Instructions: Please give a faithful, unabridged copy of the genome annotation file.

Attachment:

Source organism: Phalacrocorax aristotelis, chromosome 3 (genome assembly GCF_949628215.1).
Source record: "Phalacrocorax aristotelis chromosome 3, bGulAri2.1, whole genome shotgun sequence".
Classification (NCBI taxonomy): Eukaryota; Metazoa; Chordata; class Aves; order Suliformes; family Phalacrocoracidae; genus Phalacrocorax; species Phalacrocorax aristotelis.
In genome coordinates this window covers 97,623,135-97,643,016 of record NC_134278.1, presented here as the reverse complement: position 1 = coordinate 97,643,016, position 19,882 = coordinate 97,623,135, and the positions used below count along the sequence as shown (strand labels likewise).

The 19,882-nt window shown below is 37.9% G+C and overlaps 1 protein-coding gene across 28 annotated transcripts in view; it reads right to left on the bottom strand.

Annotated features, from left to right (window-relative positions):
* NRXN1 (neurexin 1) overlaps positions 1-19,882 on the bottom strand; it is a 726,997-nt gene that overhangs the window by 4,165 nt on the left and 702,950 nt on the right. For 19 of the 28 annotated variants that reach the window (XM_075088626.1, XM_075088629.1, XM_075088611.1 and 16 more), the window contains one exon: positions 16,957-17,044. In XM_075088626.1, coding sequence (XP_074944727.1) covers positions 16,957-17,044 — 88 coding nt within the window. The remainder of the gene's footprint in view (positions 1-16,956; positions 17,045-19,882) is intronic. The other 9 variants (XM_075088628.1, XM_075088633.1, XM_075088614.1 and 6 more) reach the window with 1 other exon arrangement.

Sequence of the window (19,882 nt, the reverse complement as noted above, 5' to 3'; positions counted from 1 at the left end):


Source organism: Phalacrocorax aristotelis, chromosome 3 (genome assembly GCF_949628215.1).
Source record: "Phalacrocorax aristotelis chromosome 3, bGulAri2.1, whole genome shotgun sequence".
Classification (NCBI taxonomy): Eukaryota; Metazoa; Chordata; class Aves; order Suliformes; family Phalacrocoracidae; genus Phalacrocorax; species Phalacrocorax aristotelis.
In genome coordinates this window covers 97,623,135-97,643,016 of record NC_134278.1, presented here as the reverse complement: position 1 = coordinate 97,643,016, position 19,882 = coordinate 97,623,135, and the positions used below count along the sequence as shown (strand labels likewise).

The 19,882-nt window shown below is 37.9% G+C and overlaps 1 protein-coding gene across 28 annotated transcripts in view; it reads right to left on the bottom strand.

Annotated features, from left to right (window-relative positions):
* NRXN1 (neurexin 1) overlaps positions 1-19,882 on the bottom strand; it is a 726,997-nt gene that overhangs the window by 4,165 nt on the left and 702,950 nt on the right. For 19 of the 28 annotated variants that reach the window (XM_075088626.1, XM_075088629.1, XM_075088611.1 and 16 more), the window contains one exon: positions 16,957-17,044. In XM_075088626.1, coding sequence (XP_074944727.1) covers positions 16,957-17,044 — 88 coding nt within the window. The remainder of the gene's footprint in view (positions 1-16,956; positions 17,045-19,882) is intronic. The other 9 variants (XM_075088628.1, XM_075088633.1, XM_075088614.1 and 6 more) reach the window with 1 other exon arrangement.

Sequence of the window (19,882 nt, the reverse complement as noted above, 5' to 3'; positions counted from 1 at the left end):